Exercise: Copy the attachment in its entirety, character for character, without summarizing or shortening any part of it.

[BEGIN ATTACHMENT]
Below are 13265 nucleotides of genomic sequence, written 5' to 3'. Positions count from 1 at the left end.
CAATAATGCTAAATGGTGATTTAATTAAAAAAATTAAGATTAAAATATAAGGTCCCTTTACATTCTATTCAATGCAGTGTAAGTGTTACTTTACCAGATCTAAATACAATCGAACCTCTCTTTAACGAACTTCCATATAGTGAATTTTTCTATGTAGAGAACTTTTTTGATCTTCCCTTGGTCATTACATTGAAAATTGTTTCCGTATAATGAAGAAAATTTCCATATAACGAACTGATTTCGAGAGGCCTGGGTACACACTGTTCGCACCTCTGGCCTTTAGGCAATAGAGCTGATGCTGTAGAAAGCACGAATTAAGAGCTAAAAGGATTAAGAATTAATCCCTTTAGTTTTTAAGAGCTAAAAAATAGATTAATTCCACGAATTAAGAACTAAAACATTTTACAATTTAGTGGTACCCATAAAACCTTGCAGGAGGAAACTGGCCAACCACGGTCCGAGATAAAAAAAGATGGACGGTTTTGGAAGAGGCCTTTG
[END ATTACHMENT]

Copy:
Below are 13265 nucleotides of genomic sequence, written 5' to 3'. Positions count from 1 at the left end.
CAATAATGCTAAATGGTGATTTAATTAAAAAAATTAAGATTAAAATATAAGGTCCCTTTACATTCTATTCAATGCAGTGTAAGTGTTACTTTACCAGATCTAAATACAATCGAACCTCTCTTTAACGAACTTCCATATAGTGAATTTTTCTATGTAGAGAACTTTTTTGATCTTCCCTTGGTCATTACATTGAAAATTGTTTCCGTATAATGAAGAAAATTTCCATATAACGAACTGATTTCGAGAGGCCTGGGTACACACTGTTCGCACCTCTGGCCTTTAGGCAATAGAGCTGATGCTGTAGAAAGCACGAATTAAGAGCTAAAAGGATTAAGAATTAATCCCTTTAGTTTTTAAGAGCTAAAAAATAGATTAATTCCACGAATTAAGAACTAAAACATTTTACAATTTAGTGGTACCCATAAAACCTTGCAGGAGGAAACTGGCCAACCACGGTCCGAGATAAAAAAAGATGGACGGTTTTGGAAGAGGCCTTTG